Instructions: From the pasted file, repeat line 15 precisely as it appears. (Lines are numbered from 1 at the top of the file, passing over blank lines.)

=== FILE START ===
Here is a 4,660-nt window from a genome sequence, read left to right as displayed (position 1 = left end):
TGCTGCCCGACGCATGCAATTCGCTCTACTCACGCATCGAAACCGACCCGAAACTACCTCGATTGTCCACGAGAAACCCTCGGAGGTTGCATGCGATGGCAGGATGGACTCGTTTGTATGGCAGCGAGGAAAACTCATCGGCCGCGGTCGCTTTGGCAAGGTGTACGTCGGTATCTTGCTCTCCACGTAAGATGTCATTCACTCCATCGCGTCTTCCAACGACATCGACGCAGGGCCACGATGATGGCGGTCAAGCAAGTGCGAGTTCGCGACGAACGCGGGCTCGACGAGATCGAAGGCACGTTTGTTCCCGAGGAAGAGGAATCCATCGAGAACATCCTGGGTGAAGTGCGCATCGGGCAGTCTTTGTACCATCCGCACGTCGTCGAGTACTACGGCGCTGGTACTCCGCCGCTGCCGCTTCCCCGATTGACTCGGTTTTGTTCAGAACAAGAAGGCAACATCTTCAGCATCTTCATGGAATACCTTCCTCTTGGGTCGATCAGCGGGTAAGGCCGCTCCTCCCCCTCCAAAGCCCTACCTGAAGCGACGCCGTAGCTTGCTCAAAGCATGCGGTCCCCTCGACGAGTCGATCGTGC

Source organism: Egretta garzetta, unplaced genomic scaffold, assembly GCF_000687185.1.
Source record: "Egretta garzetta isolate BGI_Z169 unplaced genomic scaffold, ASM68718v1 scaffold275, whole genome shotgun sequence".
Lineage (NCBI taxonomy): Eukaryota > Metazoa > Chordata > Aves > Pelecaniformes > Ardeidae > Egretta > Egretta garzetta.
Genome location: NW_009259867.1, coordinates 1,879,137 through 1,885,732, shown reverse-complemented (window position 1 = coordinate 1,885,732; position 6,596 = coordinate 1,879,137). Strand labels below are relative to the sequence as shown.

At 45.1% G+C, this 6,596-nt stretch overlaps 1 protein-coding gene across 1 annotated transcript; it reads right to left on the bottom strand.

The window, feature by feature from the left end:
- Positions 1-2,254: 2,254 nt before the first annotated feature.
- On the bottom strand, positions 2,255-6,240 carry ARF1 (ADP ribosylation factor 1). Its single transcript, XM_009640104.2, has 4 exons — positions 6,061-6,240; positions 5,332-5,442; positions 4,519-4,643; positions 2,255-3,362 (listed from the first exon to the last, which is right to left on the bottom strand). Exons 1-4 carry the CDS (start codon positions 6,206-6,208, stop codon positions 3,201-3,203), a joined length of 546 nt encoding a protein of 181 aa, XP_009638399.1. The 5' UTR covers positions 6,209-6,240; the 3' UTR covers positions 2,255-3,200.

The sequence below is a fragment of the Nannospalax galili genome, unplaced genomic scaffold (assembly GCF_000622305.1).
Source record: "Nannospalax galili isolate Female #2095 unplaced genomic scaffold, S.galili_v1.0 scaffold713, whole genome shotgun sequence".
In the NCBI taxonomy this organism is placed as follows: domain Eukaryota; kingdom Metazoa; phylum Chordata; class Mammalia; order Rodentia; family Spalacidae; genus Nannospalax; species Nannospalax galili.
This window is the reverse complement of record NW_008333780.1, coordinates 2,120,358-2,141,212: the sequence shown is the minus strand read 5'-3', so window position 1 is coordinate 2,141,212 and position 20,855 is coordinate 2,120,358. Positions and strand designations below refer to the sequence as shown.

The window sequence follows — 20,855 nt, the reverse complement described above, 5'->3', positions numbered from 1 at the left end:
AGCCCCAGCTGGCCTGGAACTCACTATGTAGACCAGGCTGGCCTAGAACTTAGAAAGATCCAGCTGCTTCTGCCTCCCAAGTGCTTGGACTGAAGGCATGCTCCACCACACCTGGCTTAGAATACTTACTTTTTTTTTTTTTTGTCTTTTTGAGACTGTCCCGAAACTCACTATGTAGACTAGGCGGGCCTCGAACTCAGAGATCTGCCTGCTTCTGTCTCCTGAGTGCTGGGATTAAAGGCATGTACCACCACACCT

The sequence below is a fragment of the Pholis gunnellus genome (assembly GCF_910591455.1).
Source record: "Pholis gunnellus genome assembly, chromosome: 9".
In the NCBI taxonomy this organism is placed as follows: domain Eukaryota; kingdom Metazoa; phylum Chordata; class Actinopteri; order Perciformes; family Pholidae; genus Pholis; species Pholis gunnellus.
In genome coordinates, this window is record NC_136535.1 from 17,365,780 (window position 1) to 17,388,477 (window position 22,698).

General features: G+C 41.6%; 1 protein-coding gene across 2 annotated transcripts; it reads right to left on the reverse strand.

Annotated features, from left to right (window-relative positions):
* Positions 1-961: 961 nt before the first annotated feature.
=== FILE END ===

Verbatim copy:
The window sequence follows — 20,855 nt, the reverse complement described above, 5'->3', positions numbered from 1 at the left end: